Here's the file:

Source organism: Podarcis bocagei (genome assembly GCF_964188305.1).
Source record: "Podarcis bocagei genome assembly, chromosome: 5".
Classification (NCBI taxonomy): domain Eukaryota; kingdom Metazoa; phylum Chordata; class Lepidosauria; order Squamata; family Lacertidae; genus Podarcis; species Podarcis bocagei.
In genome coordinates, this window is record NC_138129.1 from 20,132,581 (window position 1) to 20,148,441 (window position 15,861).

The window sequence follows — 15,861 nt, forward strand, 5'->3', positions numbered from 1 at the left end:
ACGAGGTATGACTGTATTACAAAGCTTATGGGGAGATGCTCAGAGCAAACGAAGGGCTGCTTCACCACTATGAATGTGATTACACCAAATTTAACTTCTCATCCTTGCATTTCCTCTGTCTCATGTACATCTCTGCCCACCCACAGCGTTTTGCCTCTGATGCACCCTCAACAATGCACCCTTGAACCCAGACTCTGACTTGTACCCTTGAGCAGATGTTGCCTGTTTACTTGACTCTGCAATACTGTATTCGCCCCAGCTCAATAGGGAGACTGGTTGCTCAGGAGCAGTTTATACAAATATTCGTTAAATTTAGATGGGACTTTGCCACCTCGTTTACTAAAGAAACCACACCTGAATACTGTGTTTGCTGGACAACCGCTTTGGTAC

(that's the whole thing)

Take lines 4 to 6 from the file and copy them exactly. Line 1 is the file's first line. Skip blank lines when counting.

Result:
In genome coordinates, this window is record NC_138129.1 from 20,132,581 (window position 1) to 20,148,441 (window position 15,861).

The window sequence follows — 15,861 nt, forward strand, 5'->3', positions numbered from 1 at the left end:
ACGAGGTATGACTGTATTACAAAGCTTATGGGGAGATGCTCAGAGCAAACGAAGGGCTGCTTCACCACTATGAATGTGATTACACCAAATTTAACTTCTCATCCTTGCATTTCCTCTGTCTCATGTACATCTCTGCCCACCCACAGCGTTTTGCCTCTGATGCACCCTCAACAATGCACCCTTGAACCCAGACTCTGACTTGTACCCTTGAGCAGATGTTGCCTGTTTACTTGACTCTGCAATACTGTATTCGCCCCAGCTCAATAGGGAGACTGGTTGCTCAGGAGCAGTTTATACAAATATTCGTTAAATTTAGATGGGACTTTGCCACCTCGTTTACTAAAGAAACCACACCTGAATACTGTGTTTGCTGGACAACCGCTTTGGTAC